A fair settlement? An insight into the Thorpe Arch Trading Estate settlement proposal
It will be interesting to see the outcome of another major scheme that is currently at appeal, this time at Thorpe Arch Trading Estate (TATE), Wetherby. The Public Inquiry for a new village in this location was suspended this month and will reopen in November. Northern Planners initially advised the local Parish Council on its position with respect to the Planning Application. The Inquiry into the redevelopment of this former World War II Ordnance Factory site has been wide ranging looking at housing land supply, contamination, heritage, biodiversity, design, transport and viability issues. A new settlement at TATE would certainly change the geography of this part of Leeds City Council’s patch. Not everyone locally welcomes that!
Weighing it all up
As with all planning judgments, the Inspector at the TATE Inquiry will have to see if the benefits of the proposed development outweigh its disbenefits (or costs). It is interesting to see that, leading Think Tank, the Institute for Government, last month published new research into the technique of formal cost benefit analysis as applied to large infrastructure projects like HS2 and Hinckley Point. The Institute’s report, ‘How to Value Infrastructure: Improving Cost Benefit Analysis’ notes the over optimism of many cost forecasts and the tendency of public sector projects to overrun by millions of pounds. It also notes the unwillingness of project promoters to undertake post development evaluations of whether or not things turn out as rosy as predicted. Well worth a look!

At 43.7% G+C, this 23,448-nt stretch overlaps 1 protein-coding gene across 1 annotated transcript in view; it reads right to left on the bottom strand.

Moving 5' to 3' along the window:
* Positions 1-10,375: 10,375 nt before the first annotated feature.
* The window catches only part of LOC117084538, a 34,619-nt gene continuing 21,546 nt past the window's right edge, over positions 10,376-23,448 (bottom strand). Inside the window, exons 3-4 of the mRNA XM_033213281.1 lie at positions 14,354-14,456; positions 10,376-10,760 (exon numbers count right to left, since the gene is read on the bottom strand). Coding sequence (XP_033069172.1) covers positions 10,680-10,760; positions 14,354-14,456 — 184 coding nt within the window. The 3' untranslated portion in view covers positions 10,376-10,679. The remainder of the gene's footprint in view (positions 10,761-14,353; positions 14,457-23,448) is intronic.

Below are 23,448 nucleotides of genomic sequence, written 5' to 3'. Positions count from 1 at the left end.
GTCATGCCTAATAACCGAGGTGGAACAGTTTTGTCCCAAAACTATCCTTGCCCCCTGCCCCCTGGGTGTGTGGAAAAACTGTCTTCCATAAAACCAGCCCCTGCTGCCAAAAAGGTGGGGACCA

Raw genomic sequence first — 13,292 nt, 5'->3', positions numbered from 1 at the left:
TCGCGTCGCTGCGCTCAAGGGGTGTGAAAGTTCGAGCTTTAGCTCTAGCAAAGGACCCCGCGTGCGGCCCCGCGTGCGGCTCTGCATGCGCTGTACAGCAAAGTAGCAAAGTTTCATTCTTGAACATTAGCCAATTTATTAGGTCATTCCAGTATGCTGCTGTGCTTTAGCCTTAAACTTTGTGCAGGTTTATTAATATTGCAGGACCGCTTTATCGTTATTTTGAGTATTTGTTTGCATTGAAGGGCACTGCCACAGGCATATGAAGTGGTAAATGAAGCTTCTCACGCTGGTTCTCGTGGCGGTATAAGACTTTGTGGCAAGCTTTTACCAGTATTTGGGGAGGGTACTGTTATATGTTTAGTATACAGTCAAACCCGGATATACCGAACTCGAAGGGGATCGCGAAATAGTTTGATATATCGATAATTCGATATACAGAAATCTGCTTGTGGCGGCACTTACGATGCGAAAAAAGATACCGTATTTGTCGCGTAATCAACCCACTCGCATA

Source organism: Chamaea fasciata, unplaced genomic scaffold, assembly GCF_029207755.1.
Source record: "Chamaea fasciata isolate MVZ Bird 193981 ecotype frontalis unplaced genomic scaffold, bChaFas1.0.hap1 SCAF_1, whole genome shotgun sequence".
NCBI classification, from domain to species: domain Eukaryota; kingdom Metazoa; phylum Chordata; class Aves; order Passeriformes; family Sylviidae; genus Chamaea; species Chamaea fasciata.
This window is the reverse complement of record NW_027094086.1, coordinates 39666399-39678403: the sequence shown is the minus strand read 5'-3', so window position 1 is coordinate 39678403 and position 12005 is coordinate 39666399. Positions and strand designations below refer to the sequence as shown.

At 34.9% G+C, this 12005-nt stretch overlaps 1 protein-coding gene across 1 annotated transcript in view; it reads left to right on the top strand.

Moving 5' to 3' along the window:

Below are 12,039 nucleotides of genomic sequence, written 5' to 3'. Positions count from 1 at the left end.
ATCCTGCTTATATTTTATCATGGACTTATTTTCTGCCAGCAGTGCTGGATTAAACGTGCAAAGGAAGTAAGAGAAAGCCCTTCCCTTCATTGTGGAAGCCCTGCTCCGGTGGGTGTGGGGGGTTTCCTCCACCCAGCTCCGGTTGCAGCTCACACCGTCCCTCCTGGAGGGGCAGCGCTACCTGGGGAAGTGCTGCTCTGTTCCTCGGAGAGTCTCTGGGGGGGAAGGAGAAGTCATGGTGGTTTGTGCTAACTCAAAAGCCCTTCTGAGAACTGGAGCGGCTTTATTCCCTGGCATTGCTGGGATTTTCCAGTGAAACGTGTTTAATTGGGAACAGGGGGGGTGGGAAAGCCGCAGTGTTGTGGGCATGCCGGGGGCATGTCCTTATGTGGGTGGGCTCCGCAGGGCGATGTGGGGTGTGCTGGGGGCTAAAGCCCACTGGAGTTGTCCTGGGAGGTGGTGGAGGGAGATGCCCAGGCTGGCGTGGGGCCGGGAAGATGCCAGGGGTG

National Planning Changes Consultation
Also out last month, for consultation is the Government’s proposals for how Council’s should calculate local need for different types of housing, getting Councils to cooperate properly with each other when making Local Plans, improving the use of Section 106 planning agreements and allowing better performing Councils to increase their Planning Application Fees. On planning agreements the Government’s proposal is that the National Planning Policy Framework will be amended to clarify that where policy requirements have been tested for their viability in a Local Plan, the issue should not usually need to be tested again at the planning application stage. A possible 20% increase in Planning Application Fees is being mooted for Councils that deliver the homes that their areas need. The consultation is seeking views on the detailed criteria on how this should be judged. The deadline for views on ‘Planning for the Right Homes in the Right Places’ ends on 9th November.